What would your perfect day be like? Would it be to stay at home like mine? Or are you more adventurous and extroverted? I'd love to hear from you! Once you've dropped me a line, be sure to head over to the instigator of this blog, Leslie Hachtel and see what her day would be like.
This week on the Romance Writers Weekly blog, Jenna Da Sie asks:
What are you doing or did you do for the 4th of July or Canada Day to celebrate? Did you see any good fireworks?
If you joined me from Leslie Hachtel, welcome!
Summer is a great time for festivals in many cities. My own, Prince George, is just coming into its own in regards to that, in my opinion. There's always been the favourite few, but since we hosted the Canada Winter Games in 2015 and celebrated our 100th Birthday in 2016, there seems to be a bigger push on to celebrate with outdoor music, food and fun!
Canada Day has always been one of the biggest parties of the year. It is arranged by the Immigrant and Multiculturalism Society, which I think is an amazing testament to the welcoming attitude most Canadians have to those who have moved to the country in recent years. Thousands go to the city's biggest park to sample ethnic food from a wide variety of cultures, and enjoy entertainment that celebrates our diversity. There is always a strong First Nations presence as well, as we recognize our European culture was not the first in this land. This year was particular special, though, as Canada celebrated 150 years of confederation!
In the past few years, we've usually celebrated Canada Day at one of the many beautiful campgrounds in our area. But this year we were in town, so decided to take in an open air concert at Canada Games Plaza. We caught the two of the three bands, and again it truly shows what a melting pot Canada is. The first, Andino Suns, is a band out of Regina that combines the flavours of South America, particularly Chile, with the wide open spaces of the Canadian Prairies. The second, Delhi2Dublin, is a Vancouver based band that fuses East Indian percussion, Celtic fiddle and digital sounds into fast-paced alternative rock. You really have to check them out. The night ended with some fantastic fireworks – always a great way to celebrate!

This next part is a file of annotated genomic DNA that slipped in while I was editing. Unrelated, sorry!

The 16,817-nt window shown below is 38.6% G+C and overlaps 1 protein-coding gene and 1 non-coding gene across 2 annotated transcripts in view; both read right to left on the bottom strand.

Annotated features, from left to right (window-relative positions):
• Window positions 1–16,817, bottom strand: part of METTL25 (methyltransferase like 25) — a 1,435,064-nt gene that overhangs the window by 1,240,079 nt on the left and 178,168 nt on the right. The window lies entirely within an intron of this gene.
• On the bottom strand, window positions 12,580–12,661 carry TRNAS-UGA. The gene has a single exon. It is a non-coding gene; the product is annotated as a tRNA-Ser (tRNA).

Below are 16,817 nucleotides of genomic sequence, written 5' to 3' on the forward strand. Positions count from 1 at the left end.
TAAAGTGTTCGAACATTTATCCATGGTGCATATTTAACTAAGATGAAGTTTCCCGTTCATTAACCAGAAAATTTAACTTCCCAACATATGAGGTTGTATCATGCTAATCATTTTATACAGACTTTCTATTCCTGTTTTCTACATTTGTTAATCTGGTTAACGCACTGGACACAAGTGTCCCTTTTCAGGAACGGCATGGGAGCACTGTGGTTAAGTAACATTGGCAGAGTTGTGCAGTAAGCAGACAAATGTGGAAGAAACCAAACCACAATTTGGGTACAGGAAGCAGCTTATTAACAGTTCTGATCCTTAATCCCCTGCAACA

I'm always interested to hear about other countries customs and traditions. It's one of the reasons I love to travel. What do you do to celebrate important days in your country? Let me know!
Then be sure to hope on over to the instigator of this topic, Jenna da Sie. She has connections to both Canada and the US – she must have some stories to tell about July 1st and 4th celebrations!
I find this week's topic very relevant. A.S. Fenichel asks:
The year is half over! OMG! Tell us how you organize your world? Do you keep a day planner? Do you use your phone? Is organization important to you or is your life in total chaos and you love it?
If you joined me from Jenna Da Sie, you'll know how that busy mom keeps her days straight. As for me…
Holidays have a way of disrupting the time-space continuum in my life, and with a couple weeks away I'm finding it hard to get back in the flow of things. People who know me well (waves a hand at Mr. C) know that I do best with a set schedule. I prefer knowing what's happening well in advance. I like to think I'm more flexible than I used to be—having three children, two of whom are a lot more laid back than I am, will do that to you—but I am most happy and contented when I have a clear plan.
That being said, I don't feel like I'm an obviously over organized person. I don't use coloured tabs in notebooks or have post it notes all over the place. At my day job I use Google Calendar, as I have to share schedules with other people, and I love the ease of that. But personally I only mark it on the calendar if I'm truly worried about missing something important.
In my writing, I'm a plotter. I like to outline quite substantially before I get started on a new story. But when it comes to setting time to write, I don't have it on a planner, because it always happens at the same time. And I have a daily word count, so that takes care of itself. When I'm not working on a new book, I use that time for editing or publishing duties. So far, it's all seemed to work out just fine!